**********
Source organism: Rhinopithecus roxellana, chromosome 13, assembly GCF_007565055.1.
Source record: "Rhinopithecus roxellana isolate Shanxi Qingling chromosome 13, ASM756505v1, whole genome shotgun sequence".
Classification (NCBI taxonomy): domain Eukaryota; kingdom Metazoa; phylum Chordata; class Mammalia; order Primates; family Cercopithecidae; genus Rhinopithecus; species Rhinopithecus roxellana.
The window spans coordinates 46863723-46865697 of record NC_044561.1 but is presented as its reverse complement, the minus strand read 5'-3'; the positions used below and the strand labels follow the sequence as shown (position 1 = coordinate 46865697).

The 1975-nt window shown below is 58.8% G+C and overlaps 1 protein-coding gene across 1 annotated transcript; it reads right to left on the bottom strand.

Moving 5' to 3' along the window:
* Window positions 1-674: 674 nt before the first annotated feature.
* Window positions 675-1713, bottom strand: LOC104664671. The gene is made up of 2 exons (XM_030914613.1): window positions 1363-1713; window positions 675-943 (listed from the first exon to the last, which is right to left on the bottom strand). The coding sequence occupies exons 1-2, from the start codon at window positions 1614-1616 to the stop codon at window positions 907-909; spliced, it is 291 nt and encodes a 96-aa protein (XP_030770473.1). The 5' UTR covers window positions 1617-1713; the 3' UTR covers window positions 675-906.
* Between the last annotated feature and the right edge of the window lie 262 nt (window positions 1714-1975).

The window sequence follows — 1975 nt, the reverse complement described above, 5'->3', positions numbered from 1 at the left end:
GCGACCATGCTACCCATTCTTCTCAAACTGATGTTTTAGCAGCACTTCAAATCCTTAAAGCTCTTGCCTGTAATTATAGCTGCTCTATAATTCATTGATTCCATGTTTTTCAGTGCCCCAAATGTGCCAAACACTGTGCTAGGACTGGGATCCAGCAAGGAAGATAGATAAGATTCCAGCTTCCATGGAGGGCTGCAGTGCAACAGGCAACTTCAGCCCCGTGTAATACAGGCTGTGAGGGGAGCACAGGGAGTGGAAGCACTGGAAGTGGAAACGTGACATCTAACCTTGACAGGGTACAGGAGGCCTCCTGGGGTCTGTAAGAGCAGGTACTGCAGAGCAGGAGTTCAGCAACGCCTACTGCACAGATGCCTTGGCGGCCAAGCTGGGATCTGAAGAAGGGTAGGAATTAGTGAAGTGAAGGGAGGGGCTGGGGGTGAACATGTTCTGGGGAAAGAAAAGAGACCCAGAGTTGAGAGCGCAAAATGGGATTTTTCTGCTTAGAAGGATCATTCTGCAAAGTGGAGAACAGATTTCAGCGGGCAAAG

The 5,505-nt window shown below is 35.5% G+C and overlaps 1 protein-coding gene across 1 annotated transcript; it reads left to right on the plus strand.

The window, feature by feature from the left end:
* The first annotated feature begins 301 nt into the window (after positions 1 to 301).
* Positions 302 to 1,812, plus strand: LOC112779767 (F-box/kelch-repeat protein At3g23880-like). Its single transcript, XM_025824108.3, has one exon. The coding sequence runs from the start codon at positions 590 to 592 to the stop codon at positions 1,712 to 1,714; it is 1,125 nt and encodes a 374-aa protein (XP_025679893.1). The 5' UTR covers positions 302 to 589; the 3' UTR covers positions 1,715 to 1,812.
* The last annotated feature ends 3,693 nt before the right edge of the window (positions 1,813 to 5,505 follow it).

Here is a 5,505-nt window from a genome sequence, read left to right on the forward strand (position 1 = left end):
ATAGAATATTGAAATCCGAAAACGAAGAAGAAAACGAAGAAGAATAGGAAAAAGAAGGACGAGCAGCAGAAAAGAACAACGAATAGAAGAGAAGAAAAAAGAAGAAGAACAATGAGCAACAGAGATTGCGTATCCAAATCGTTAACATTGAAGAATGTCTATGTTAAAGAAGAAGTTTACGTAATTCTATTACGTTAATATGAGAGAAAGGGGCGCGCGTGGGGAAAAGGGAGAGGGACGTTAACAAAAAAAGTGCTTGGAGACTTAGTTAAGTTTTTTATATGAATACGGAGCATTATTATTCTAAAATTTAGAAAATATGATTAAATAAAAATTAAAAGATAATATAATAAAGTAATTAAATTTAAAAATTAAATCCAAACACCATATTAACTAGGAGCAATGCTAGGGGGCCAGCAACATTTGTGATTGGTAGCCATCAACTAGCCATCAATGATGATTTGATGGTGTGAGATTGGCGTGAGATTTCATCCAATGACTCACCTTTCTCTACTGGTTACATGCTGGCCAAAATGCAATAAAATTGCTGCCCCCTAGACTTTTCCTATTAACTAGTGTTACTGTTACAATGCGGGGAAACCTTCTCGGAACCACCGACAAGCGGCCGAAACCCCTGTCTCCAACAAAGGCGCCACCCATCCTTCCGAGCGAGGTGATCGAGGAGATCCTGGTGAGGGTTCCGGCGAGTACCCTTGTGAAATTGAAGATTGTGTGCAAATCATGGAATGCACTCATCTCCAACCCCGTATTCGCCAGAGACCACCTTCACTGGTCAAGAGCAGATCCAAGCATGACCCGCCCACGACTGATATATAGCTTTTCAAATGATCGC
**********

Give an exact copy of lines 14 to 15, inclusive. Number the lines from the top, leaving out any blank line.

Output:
* The first annotated feature begins 301 nt into the window (after positions 1 to 301).
* Positions 302 to 1,812, plus strand: LOC112779767 (F-box/kelch-repeat protein At3g23880-like). Its single transcript, XM_025824108.3, has one exon. The coding sequence runs from the start codon at positions 590 to 592 to the stop codon at positions 1,712 to 1,714; it is 1,125 nt and encodes a 374-aa protein (XP_025679893.1). The 5' UTR covers positions 302 to 589; the 3' UTR covers positions 1,715 to 1,812.